Harriet Tubman was born Arminta Ross in 1820. She was born a slave in Bucktown, Maryland which is on the Eastern Shore. Her parents were Harriet Green and Benjamin Ross. Her father taught her everything he knew about the woods and this will help her later. She was nicknamed Minty before she started to go by her mother's name Harriet. She had 10 brothers and sisters and her owner was Edward Brodas. She believed that her family was part of the Ashanti tribe. All they had to eat was cornmeal, smoked herring, and pork. They had no oven so all their food was cooked outside.
She started to work when she was five years old. She was sold to James Cook to weave. That weaving made her cough and sneeze so she started watching muskrat traps in the icy river. She got a severe cough and a high fever. She was sent home to get better. When she was seven she started to baby-sit. She stole a lump of sugar one day and was going to get whipped so she ran away. When she came back she got whipped severely. This is when she learned to wear extra clothes to pad herself from the whip. She yelled just to keep her masters happy and to keep them from knowing she didn't really feel anything. When she was a teenager she was used as a field hand because that was her stronger point. She saw a slave running across the field and stepped in the way of the guard and ended up getting hit in the head with a 2-pound lead block. She was in a coma for weeks and ended up having blackouts for the rest of her life. Then, she was to be sold further south and prayed all the time that her master would die and he did. She was such a good field hand that when work was slacking, she could hire herself and get paid fifty dollars at the Stewart Plantation.
II. Journey to Freedom
She thought about getting married when she was in her early twenties. She met john Tubman when she was 24. John was a free man. She married him in 1844. She later found out that she was born free, but she lived as a slave, so she was considered as one. She started to have visions in 1850 that told her to run for her life. She told John about this and that she wanted to escape, but he threatened to tell on her. She had to be free though. She made an escape plan based on what she knew. She knew that anyone who helped fugitives got 15 years in prison. She also knew that freedom was 100 miles away and that you had to follow rivers, moss that grows north on trees, and the North Star.
It was finally time to leave so Harriet and two of her brothers started on their journey. They didn't get very far when her brothers got scared and turned back. Harriet kept going alone. She was 29, penniless, and only relied on her courage and dream of freedom. The first stop was at a sweet old woman's house. There she was fed and given a map to the next safe house. In return Harriet gave the woman a quilt. At her next stop she had to sweep the porch so it would look like she was a new servant. Here she was told to climb onto a vegetable wagon and cover up. She made most of her journey alone on foot. Most of the time she had no shelter. She decided she would be free or die before she would be a slave again. She mainly followed the Choptank River and stayed away from the roads. Her favorite places to travel through were cemeteries. She also slept in them. She finally made it to freedom in Philadelphia in 1849.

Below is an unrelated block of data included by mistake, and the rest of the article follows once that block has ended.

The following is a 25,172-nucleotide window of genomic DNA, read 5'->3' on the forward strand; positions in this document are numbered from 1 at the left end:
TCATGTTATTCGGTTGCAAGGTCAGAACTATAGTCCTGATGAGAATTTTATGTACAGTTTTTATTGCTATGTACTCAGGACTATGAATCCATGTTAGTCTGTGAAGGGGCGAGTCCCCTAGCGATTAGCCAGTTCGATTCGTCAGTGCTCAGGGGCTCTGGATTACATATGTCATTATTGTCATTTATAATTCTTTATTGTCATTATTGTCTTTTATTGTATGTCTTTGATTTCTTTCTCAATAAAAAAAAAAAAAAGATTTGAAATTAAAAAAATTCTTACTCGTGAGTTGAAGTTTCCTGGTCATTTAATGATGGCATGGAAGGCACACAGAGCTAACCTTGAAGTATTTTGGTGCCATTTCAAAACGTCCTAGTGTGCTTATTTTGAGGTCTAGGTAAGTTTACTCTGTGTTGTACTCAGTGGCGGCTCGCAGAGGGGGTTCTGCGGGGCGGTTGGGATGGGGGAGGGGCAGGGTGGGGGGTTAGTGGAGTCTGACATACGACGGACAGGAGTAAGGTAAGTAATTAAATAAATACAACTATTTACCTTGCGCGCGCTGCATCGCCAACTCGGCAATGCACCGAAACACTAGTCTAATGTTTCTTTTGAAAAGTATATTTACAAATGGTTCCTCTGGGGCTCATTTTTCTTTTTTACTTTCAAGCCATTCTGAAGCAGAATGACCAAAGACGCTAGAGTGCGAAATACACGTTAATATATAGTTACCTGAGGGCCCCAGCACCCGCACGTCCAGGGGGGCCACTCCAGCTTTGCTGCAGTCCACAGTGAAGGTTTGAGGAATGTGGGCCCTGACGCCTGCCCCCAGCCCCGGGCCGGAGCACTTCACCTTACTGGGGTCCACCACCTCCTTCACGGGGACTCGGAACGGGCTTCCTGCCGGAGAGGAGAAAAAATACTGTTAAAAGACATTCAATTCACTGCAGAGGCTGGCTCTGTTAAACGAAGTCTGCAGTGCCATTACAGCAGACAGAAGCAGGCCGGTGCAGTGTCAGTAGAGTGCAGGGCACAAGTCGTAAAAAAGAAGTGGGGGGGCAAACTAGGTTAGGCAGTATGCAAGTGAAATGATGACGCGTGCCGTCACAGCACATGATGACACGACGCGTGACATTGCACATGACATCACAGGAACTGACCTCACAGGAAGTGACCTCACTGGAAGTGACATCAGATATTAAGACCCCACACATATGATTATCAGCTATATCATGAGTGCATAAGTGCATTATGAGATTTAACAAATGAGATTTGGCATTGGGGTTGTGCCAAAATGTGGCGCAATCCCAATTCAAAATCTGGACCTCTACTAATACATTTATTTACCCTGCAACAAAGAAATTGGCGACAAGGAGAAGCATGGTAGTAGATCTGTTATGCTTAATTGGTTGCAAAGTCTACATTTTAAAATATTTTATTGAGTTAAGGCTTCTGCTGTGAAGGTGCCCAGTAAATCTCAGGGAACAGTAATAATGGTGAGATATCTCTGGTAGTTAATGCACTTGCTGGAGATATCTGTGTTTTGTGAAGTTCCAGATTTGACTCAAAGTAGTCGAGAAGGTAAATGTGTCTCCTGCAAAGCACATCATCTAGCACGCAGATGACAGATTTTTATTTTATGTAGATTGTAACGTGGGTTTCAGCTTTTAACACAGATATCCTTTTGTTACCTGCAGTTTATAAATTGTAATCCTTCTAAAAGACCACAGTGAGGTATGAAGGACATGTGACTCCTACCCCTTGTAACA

III. Life as a Free Woman
She was free and decided that she needed a job to survive. She became a cook in a hotel for one dollar a day. She rented a room near the hotel and got lonely. She missed her family and wanted to bring them to freedom. She went to the Eastern Station to learn about the Underground Railroad. She learned about the Fugitive Slave Act that was passed in1850 and that her sister Mary was going to be sold.
She went to rescue her sister Mary and her children. This would be her first experience as a "conductor" on the Underground Railroad. When she got to the plantation her sister Mary was gone. Mary's husband John had to pose as an agent and buy his family. He got his family and they all escaped. The first rescue was a success because Harriet planned it out. She returned to Maryland in 1851 to rescue her brother John. She also wanted to check on her husband. She got there and found out that John had a new wife named Caroline and that he didn't want to live with Harriet. She made 17 more trips and rescued 300 more slaves. She always changed her route so it would be harder for her to be caught. She sang hymns and used the lyrics as a code among the slaves. She knew that Canada was the only true place of freedom. In 1851 she went to visit Canada to make sure it was good enough to bring slaves to. She approved and started to take slaves to Canada. She even started having visions of being called "Moses". Her capture was worth 40,000 dollars and she didn't worry because she thought she was invincible. She had a friend that was named Thomas Garnett. He was a shoemaker that made sure that all of the slaves had a good pair of shoes on their feet. Harriet never let anyone turn back so that her secrets were kept secret. She vowed that they would be free or be killed by being shot. She heard that 3 of her brothers were to be sold after Christmas so she went back to rescue them and she rescued her 70 year old parents. She also helped in the Civil War. She was a cook, nurse, and a spy. She recruited fugitive slaves for the attack on Harper's Ferry, but fell ill before the attack. She respected John Brown and stayed away from public when he was hanged. She didn't recover from her illness until the spring. She was the bravest person that John Brown and Fredrick Douglass knew.
Harriet Tubman was a very respected woman. She saved many lives including the ones of her family. She may have lost her husband, but she didn't let that stop her rescue missions. It's a mystery what America would be like if she didn't do what she did. As you can see Harriet Tubman's personal background and lifetime accomplishments make her a hero. To some people a great hero.